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Immunological characterization of the gluten fractions and their hydrolysates from wheat, rye and barley.
J Agric Food Chem. 2015 Feb 18; 63(6):1825-32.JA

Abstract

Gluten proteins in wheat, rye and barley cause celiac disease, an autoimmune disorder of the small intestine, which affects approximately 1% of the world population. Gluten is comprised of prolamin and glutelin. Since avoidance of dietary gluten is the only option for celiac patients, a sensitive gluten detection and quantitation method is warranted. Most regulatory agencies have set a threshold of 20 ppm gluten in foods labeled gluten-free, based on the currently available ELISA methods. However, these methods may exhibit differences in gluten quantitation from different gluten-containing grains. In this study, prolamin and glutelin fractions were isolated from wheat, rye, barley, oats and corn. Intact and pepsin-trypsin (PT)-digested prolamin and glutelin fractions were used to assess their immunoreactivity and gluten recovery by three sandwich and two competitive ELISA kits. The Western blots revealed varied affinity of ELISA antibodies to gluten-containing grain proteins and no reactivity to oat and corn proteins. ELISA results showed considerable variation in gluten recoveries from both intact and PT-digested gluten fractions among different kits. Prolamin fractions showed higher gluten recovery compared to their respective glutelin fractions. Among prolamins, barley exhibited higher recovery compared to wheat and rye with most of the ELISA kits used. Hydrolysis resulted in reduced gluten recovery of most gluten fractions. These results suggest that the suitability of ELISA for accurate gluten quantitation is dependent upon various factors, such as grain source, antibody specificity, gluten proteins and the level of their hydrolysis in foods.

Authors+Show Affiliations

Immunobiology Branch, Office of Applied Research and Safety Assessment, Center for Food Safety and Applied Nutrition, U.S. Food and Drug Administration , 8301 Muirkirk Road, Laurel, Maryland 20708, United States.No affiliation info availableNo affiliation info availableNo affiliation info available

Pub Type(s)

Journal Article
Research Support, U.S. Gov't, P.H.S.

Language

eng

PubMed ID

25619974

Citation

Rallabhandi, Prasad, et al. "Immunological Characterization of the Gluten Fractions and Their Hydrolysates From Wheat, Rye and Barley." Journal of Agricultural and Food Chemistry, vol. 63, no. 6, 2015, pp. 1825-32.
Rallabhandi P, Sharma GM, Pereira M, et al. Immunological characterization of the gluten fractions and their hydrolysates from wheat, rye and barley. J Agric Food Chem. 2015;63(6):1825-32.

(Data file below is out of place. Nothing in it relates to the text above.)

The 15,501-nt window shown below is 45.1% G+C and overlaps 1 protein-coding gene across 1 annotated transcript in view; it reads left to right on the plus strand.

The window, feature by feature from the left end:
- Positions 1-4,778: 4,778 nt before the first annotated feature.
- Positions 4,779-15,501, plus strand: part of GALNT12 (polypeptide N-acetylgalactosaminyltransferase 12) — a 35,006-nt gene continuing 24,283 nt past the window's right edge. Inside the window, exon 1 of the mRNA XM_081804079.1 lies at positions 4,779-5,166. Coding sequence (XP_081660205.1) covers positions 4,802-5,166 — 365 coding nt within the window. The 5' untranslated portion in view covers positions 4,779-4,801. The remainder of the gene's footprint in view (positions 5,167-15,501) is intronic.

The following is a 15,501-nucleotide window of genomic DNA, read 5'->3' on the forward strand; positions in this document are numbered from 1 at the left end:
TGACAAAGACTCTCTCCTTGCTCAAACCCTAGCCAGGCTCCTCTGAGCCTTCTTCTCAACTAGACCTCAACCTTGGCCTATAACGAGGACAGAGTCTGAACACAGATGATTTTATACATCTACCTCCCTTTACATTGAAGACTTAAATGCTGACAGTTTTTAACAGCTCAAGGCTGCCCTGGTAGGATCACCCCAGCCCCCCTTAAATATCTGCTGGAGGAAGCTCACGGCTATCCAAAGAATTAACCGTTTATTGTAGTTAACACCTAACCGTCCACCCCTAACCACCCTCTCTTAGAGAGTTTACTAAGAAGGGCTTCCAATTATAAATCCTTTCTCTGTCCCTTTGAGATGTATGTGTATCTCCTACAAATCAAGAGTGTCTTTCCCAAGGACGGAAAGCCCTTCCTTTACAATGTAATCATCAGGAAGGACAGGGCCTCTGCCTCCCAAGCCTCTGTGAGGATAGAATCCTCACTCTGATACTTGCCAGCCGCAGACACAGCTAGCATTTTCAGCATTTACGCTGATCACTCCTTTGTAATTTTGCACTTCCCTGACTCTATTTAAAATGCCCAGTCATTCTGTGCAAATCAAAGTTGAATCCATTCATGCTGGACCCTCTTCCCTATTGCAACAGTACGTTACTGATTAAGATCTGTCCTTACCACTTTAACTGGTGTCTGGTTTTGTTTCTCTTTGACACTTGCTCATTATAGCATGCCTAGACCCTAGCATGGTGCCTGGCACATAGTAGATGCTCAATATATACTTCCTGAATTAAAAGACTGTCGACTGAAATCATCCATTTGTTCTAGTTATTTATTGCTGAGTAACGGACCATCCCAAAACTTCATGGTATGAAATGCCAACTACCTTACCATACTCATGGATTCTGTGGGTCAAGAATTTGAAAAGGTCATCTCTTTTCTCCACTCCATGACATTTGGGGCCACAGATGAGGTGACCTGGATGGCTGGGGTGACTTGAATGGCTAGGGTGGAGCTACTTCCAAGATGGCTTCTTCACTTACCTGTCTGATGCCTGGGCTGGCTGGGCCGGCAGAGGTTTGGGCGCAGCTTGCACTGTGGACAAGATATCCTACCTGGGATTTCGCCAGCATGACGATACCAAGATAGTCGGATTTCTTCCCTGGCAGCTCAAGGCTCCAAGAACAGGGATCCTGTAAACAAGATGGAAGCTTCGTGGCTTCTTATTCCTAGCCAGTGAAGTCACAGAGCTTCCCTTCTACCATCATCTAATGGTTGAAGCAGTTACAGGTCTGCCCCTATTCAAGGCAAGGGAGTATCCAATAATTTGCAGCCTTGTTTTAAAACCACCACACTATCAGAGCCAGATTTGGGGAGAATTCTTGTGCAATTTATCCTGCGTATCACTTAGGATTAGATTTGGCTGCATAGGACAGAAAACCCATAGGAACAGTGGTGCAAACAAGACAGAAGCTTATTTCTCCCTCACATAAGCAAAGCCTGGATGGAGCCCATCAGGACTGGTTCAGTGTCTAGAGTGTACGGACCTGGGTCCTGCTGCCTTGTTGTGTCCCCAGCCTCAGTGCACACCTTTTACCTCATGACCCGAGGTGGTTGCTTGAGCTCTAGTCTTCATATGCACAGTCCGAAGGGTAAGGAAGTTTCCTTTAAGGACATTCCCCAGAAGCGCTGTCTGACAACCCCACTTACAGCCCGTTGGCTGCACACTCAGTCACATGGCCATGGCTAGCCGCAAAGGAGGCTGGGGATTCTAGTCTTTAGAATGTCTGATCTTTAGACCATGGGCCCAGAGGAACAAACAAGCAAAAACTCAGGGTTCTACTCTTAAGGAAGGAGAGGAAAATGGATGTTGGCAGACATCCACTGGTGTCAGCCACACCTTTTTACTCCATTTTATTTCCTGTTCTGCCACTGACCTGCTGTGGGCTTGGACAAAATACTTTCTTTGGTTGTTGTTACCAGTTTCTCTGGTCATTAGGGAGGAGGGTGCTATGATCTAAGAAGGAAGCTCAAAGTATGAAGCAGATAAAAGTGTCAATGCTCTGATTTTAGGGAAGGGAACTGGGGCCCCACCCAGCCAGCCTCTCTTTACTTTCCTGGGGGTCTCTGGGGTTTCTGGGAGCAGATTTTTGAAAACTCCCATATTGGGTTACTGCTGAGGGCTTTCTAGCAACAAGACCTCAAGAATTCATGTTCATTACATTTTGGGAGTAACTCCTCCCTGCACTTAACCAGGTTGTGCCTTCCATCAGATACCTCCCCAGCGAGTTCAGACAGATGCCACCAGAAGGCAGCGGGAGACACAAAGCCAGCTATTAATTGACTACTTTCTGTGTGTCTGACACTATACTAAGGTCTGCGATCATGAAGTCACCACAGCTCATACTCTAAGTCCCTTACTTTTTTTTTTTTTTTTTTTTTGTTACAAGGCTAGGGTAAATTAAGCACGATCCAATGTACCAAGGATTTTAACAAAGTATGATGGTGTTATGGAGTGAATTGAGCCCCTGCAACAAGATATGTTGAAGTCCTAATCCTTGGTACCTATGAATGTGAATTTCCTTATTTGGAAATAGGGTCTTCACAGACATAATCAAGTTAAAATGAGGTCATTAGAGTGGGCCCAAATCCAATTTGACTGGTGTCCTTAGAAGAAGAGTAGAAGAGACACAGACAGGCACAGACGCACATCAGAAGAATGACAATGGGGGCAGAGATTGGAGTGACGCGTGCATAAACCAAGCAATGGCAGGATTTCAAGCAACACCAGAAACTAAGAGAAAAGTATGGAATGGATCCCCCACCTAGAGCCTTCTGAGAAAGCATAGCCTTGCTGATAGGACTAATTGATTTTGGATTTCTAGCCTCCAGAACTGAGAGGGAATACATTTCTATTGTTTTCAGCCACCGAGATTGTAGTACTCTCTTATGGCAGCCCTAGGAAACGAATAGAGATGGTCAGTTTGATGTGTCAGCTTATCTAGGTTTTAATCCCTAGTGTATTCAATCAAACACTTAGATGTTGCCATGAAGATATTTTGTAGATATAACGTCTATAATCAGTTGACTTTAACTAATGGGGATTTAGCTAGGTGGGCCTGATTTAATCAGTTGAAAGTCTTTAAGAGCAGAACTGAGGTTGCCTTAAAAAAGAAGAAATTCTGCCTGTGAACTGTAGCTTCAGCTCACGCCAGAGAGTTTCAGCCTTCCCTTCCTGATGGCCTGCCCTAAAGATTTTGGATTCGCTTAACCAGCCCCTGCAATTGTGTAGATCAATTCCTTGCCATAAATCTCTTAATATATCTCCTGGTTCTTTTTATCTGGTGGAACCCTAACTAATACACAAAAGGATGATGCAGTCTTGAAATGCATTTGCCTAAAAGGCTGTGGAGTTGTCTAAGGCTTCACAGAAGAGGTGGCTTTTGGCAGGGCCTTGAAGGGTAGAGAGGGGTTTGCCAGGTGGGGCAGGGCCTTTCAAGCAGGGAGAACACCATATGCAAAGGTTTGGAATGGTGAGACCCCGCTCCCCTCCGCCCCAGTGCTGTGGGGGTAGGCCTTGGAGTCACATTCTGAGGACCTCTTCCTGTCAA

Rallabhandi, P., Sharma, G. M., Pereira, M., & Williams, K. M. (2015). Immunological characterization of the gluten fractions and their hydrolysates from wheat, rye and barley. Journal of Agricultural and Food Chemistry, 63(6), 1825-32. https://doi.org/10.1021/jf505716p
Rallabhandi P, et al. Immunological Characterization of the Gluten Fractions and Their Hydrolysates From Wheat, Rye and Barley. J Agric Food Chem. 2015 Feb 18;63(6):1825-32. PubMed PMID: 25619974.
* Article titles in AMA citation format should be in sentence-case
TY - JOUR T1 - Immunological characterization of the gluten fractions and their hydrolysates from wheat, rye and barley. AU - Rallabhandi,Prasad, AU - Sharma,Girdhari M, AU - Pereira,Marion, AU - Williams,Kristina M, Y1 - 2015/02/05/ PY - 2015/1/27/entrez PY - 2015/1/27/pubmed PY - 2015/12/17/medline KW - ELISA KW - allergens KW - celiac disease KW - gluten KW - gluten-free KW - wheat SP - 1825 EP - 32 JF - Journal of agricultural and food chemistry JO - J. Agric. Food Chem. VL - 63 IS - 6 N2 - Gluten proteins in wheat, rye and barley cause celiac disease, an autoimmune disorder of the small intestine, which affects approximately 1% of the world population. Gluten is comprised of prolamin and glutelin. Since avoidance of dietary gluten is the only option for celiac patients, a sensitive gluten detection and quantitation method is warranted. Most regulatory agencies have set a threshold of 20 ppm gluten in foods labeled gluten-free, based on the currently available ELISA methods. However, these methods may exhibit differences in gluten quantitation from different gluten-containing grains. In this study, prolamin and glutelin fractions were isolated from wheat, rye, barley, oats and corn. Intact and pepsin-trypsin (PT)-digested prolamin and glutelin fractions were used to assess their immunoreactivity and gluten recovery by three sandwich and two competitive ELISA kits. The Western blots revealed varied affinity of ELISA antibodies to gluten-containing grain proteins and no reactivity to oat and corn proteins. ELISA results showed considerable variation in gluten recoveries from both intact and PT-digested gluten fractions among different kits. Prolamin fractions showed higher gluten recovery compared to their respective glutelin fractions. Among prolamins, barley exhibited higher recovery compared to wheat and rye with most of the ELISA kits used. Hydrolysis resulted in reduced gluten recovery of most gluten fractions. These results suggest that the suitability of ELISA for accurate gluten quantitation is dependent upon various factors, such as grain source, antibody specificity, gluten proteins and the level of their hydrolysis in foods. SN - 1520-5118 UR - https://www.unboundmedicine.com/medline/citation/25619974/Immunological_characterization_of_the_gluten_fractions_and_their_hydrolysates_from_wheat_rye_and_barley_ L2 - https://dx.doi.org/10.1021/jf505716p DB - PRIME DP - Unbound Medicine ER -